Rabiah Burks, 202-822-6700
FAMM Statement on Findings of North Carolina’s Task Force on Sentencing Reforms for Opioid Convictions
The criminal justice reform group calls for the reform of NC mandatory minimum drug sentencing laws in 2019
WASHINGTON – FAMM’s Vice President of Policy Molly Gill issued the following statement in response to the release of the final report and recommendations made by the North Carolina General Assembly’s Task Force on Sentencing Reforms for Opioid Drug Convictions today:
“The same-old, same-old approach to drug problems isn’t working in North Carolina. Mandatory minimums and long prison sentences didn’t stop the opioid crisis, and doing more of the same won’t, either. North Carolina should join the long list of states around the country that are reforming mandatory drug sentences and focusing more resources on treatment. There’s not a moment to lose.
“We applaud the Task Force for recognizing that courts need flexibility to distinguish between people with substance abuse problems and career drug traffickers. Without that flexibility, the state is going to continue to waste expensive prison cells on people who aren’t a real danger and need treatment.”
Background on the Task Force on Sentencing Reforms for Opioid Drug Convictions:
The Task Force has held numerous meetings over the last two years and sought the input of drug and public health experts about the opioid crisis. At today’s final meeting, the Task Force issued the final report and recommendations that it will submit to the General Assembly. The Task Force report found that “the traditional criminal justice model is not equipped to curb the overwhelming opioid epidemic.” It also recommended that the legislature “enact legislation creating a method to allow a judge to modify the mandatory minimums for offenses of trafficking in opium or heroin when appropriate.”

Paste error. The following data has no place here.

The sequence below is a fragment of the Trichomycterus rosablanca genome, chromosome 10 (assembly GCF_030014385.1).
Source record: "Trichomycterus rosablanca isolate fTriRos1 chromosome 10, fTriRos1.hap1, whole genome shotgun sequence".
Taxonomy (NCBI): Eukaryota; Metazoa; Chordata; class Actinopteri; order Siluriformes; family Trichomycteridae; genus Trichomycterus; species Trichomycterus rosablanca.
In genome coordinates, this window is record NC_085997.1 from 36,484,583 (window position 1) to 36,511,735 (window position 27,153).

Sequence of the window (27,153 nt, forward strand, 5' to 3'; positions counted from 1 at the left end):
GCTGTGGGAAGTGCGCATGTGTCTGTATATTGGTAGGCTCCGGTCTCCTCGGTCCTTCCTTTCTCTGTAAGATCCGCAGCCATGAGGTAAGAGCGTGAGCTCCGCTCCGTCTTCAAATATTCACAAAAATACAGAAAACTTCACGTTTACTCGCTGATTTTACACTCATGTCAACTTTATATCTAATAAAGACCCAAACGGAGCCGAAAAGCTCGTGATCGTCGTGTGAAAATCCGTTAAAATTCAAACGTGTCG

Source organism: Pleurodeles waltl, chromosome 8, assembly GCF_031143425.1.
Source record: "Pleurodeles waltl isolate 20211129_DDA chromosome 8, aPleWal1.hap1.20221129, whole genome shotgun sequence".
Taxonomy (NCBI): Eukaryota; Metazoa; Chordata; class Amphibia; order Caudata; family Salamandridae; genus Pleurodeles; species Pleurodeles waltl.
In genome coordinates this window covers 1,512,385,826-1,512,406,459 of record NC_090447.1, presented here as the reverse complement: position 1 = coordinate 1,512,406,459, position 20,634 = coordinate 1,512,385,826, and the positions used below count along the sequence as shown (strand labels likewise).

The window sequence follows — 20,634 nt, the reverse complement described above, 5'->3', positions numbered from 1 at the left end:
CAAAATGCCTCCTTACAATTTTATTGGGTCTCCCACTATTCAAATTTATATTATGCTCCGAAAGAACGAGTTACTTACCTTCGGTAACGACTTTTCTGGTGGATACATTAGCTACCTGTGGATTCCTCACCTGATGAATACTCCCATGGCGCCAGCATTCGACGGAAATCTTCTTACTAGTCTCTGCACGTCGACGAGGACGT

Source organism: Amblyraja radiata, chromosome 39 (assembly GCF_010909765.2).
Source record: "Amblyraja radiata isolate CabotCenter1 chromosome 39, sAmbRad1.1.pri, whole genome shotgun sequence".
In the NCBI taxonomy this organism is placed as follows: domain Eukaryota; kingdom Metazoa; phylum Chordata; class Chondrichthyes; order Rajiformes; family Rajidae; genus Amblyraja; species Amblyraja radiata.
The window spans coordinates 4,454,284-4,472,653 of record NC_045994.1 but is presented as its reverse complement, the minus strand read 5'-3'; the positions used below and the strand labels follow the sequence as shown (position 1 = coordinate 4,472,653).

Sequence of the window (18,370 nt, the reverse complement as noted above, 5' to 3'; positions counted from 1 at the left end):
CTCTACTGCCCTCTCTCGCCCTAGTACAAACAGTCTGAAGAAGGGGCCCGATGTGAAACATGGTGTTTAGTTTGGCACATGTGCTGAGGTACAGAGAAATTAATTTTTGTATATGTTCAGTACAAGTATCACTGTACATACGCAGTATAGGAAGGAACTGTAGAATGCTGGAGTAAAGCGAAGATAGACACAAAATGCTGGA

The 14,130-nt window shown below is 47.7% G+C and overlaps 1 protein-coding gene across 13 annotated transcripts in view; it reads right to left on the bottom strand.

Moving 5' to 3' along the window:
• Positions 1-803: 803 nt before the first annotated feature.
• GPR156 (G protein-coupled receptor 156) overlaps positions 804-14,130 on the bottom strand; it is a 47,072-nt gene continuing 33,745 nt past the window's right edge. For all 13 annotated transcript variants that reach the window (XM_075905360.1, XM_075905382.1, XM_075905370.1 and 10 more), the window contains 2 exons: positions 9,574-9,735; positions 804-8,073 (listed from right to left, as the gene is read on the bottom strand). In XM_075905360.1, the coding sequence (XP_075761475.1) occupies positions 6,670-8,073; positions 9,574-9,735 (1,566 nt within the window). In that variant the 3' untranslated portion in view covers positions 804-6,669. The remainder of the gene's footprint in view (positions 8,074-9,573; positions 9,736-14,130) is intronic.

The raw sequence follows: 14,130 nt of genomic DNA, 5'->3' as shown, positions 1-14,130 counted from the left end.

In August 2018, FAMM made a presentation to the Task Force describing how other states have repealed or reformed mandatory drug sentencing laws. FAMM urged the Task Force to recommend that the legislature give courts more discretion to avoid mandatory minimum sentences when unique facts or circumstances require it.
For nearly three decades, FAMM has united the voices of affected families, the formerly incarcerated, and a range of stakeholders and advocates to fight for a more fair and effective justice system. FAMM’s focus on ending a one-size-fits-all punishment structure has led to reforms to sentencing and prison policies in 6 states and is paving the way to programs that support rehabilitation for the 94% of all prisoners who will return to our neighborhoods one day.
FAMM is a national nonpartisan advocacy organization that promotes fair and effective criminal justice policies that safeguard taxpayer dollars and keep our communities safe. Founded in 1991, FAMM is helping transform America’s criminal justice system by uniting the voices of impacted families and individuals and elevating the issues all across the country.
1100 H Street NW, Suite 1000, Washington, D.C. 20005 | 202-822-6700